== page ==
Billie Myers: Out, Proud and Risen Like a Phoenixbillie myers

by Lori Hahn

On October 11, 2009, Billie Myers provided her soulful rendition of “America, the Beautiful” accompanied by the saxophone of Dave Koz at the Equality March on Washington shouting, “I stand here as a very proud member of the LGBT community. I will not be defined by anyone else!”

Billie Myers’ discovery is one of legend. She was a patron dancing on the dance floor of a nightclub in London when legendary producer Peter Q. Harris asked if she also sang. Soon thereafter, Universal Records signed her and her first CD, Growing Pains, with its smash hit “Kiss the Rain,” which shot up the charts in 1997. Her follow-up effort, Vertigo, released in 2000, met with critical acclaim, but didn’t perform well enough for Universal to keep her on.

After a long hiatus and rising from the ashes of her depression, this year she released Tea & Sympathy under her own label Fruit Loop Records. Outword was recently able to talk to her about her new CD and her fight with depression.

Your legendary discovery is amazing! And then you released, “Kiss the Rain.” After its success, it was just gone.

Yeah, it was really a hard time. During the time of “Kiss the Rain” it was kind of like a fairy tale. You have a degree of success and it’s kind of addictive. Then there’s no follow up to that, and then you start looking at yourself like, “One hit wonder, what a failure.”

You’ve obviously had some success in working through depression. It sounds like you’re looking at things from a really healthy perspective.

I live with depression. I’ve probably had some depression all of my life. I have great friends around me. I have good days and I have bad days. I made a decision with this record. I knew everyone would ask me what I’ve been doing since 2002. It wasn’t like I could say I was doing charity work or something. I didn’t want to concoct some story. I wasn’t sure I wanted to tell the truth.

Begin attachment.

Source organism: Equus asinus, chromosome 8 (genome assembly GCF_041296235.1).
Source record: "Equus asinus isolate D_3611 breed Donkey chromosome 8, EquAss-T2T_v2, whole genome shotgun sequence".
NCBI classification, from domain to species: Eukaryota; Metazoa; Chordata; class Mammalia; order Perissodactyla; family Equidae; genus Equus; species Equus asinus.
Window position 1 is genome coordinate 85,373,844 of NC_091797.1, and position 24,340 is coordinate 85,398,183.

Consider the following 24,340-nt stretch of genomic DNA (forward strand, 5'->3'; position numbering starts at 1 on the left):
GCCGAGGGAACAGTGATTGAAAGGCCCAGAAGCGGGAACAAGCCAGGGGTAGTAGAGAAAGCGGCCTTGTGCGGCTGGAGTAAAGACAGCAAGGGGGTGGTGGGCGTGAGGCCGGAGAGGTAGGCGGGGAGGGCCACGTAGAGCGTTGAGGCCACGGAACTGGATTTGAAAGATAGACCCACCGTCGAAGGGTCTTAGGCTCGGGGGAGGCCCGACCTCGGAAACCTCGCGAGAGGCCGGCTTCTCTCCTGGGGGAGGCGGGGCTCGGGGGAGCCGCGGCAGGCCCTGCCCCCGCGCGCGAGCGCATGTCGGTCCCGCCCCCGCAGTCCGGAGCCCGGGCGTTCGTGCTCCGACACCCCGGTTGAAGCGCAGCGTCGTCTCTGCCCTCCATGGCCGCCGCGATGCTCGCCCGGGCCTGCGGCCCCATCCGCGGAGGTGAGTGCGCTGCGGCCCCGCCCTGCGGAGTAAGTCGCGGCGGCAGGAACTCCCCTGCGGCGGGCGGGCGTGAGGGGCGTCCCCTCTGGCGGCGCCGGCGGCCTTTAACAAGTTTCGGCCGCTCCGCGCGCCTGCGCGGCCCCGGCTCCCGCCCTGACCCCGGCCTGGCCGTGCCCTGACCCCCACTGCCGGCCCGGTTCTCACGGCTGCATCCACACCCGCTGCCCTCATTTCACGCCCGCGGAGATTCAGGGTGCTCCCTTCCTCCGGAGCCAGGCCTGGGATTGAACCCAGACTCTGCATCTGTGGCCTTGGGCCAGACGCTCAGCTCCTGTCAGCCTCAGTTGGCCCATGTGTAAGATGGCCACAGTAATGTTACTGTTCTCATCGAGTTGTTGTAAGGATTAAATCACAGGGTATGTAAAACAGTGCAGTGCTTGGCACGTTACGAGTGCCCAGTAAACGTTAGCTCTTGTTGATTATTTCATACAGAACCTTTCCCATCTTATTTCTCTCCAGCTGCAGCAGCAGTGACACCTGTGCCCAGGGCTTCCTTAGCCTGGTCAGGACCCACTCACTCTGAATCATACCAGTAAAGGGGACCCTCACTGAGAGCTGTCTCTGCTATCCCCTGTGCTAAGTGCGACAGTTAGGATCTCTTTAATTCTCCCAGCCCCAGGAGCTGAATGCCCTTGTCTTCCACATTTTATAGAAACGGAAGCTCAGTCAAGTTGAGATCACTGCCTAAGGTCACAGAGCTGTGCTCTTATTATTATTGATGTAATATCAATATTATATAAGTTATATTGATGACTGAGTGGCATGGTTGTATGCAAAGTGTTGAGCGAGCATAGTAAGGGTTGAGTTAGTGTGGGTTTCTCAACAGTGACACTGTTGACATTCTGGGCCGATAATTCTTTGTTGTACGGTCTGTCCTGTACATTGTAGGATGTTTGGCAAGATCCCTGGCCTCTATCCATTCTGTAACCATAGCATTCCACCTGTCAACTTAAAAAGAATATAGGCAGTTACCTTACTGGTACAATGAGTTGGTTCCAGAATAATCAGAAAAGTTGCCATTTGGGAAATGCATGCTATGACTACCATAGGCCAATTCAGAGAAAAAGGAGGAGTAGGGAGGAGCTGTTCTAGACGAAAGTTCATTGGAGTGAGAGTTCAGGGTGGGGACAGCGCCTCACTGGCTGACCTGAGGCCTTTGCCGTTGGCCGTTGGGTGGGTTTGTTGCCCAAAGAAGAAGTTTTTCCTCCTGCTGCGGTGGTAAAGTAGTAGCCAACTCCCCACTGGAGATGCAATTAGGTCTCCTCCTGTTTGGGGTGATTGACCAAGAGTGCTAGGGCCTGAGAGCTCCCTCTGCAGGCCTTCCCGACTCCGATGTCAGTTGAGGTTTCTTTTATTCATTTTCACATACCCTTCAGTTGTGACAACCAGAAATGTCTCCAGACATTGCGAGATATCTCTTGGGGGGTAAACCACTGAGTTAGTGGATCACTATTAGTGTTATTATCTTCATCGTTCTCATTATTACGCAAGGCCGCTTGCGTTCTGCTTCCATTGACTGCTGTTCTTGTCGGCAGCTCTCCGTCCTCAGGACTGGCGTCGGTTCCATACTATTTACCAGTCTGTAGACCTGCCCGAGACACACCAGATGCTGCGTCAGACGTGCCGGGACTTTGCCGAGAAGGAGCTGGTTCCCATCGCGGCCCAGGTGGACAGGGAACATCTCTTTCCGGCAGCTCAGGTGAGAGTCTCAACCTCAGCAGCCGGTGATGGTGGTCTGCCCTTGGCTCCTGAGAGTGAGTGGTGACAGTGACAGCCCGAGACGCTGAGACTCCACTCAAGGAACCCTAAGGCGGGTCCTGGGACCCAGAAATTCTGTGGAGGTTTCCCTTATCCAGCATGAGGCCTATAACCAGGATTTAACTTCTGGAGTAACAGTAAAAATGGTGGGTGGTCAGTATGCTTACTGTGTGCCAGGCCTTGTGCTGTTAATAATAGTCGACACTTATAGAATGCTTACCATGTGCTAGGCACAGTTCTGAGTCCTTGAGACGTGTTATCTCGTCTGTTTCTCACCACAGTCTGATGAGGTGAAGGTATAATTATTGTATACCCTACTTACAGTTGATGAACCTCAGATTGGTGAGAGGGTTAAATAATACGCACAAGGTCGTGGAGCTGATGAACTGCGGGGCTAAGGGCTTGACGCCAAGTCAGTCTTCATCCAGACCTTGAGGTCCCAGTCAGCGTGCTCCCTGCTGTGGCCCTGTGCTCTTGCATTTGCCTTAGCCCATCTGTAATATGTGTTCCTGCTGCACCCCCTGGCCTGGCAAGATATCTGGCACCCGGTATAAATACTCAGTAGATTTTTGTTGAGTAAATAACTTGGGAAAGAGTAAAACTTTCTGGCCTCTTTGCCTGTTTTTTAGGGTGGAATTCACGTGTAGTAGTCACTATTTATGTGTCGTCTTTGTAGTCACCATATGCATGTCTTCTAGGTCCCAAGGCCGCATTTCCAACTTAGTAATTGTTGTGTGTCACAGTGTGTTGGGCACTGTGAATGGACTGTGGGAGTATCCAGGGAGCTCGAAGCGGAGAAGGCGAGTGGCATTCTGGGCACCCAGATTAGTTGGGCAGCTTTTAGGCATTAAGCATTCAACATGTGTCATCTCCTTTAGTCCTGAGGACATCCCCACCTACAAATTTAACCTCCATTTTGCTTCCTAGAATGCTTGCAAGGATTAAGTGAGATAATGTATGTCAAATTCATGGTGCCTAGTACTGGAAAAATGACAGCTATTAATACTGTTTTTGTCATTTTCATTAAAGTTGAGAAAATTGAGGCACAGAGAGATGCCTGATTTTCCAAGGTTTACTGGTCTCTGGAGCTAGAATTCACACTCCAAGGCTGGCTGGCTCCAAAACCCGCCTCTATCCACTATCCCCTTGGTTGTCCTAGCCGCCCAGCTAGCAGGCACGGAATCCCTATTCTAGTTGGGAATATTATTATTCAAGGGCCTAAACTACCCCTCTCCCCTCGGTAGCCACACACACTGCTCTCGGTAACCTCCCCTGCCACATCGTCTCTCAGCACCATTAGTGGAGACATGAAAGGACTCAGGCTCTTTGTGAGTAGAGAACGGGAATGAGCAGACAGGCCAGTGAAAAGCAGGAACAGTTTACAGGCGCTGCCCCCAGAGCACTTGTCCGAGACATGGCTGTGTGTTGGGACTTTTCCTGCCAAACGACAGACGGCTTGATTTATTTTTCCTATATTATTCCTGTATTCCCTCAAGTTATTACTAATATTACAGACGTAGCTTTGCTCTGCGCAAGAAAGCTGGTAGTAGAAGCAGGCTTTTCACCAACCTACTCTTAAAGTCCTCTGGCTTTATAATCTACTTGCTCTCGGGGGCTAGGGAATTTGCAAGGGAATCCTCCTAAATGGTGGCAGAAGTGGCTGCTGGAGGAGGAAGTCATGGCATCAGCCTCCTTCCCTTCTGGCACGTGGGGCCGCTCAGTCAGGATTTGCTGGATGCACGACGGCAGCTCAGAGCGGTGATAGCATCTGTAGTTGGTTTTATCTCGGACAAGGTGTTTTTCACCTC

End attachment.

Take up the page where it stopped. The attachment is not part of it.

What are you doing with the Jed Foundation?

The founder’s son committed suicide. In his memory, he started the foundation. I’m doing a little PSA and putting a bit of a face on depression. I’m going to do my little bit and talk to some college kids. And more importantly, to therapists and parents and friends on what it feels like and what is or isn’t constructive and what to be aware of. The truth is that if I were to fall into a deep depression next week, I’d be the last one to know.

I hope your single is a big hit – the entire disc is just dripping with emotion, every single track. It just seems you are an incredible romantic.

It’s interesting that you say that. Because I think I am. People who know me don’t agree with me. I may be disappointed but maybe that is because my bar is the perfect romance and romanticism of what life should be. Don’t say that to my friends because they’d roll their eyes at that and say, “Have you heard her songs?”

You know, you love and you lose, and it wouldn’t hit you like that, you couldn’t write lyrics like that unless you were a romantic because there would be no scale.

I’m giving your phone number to my friends.

You can listen to tracks form Billie’s new album at www.billiemyers.com.

 

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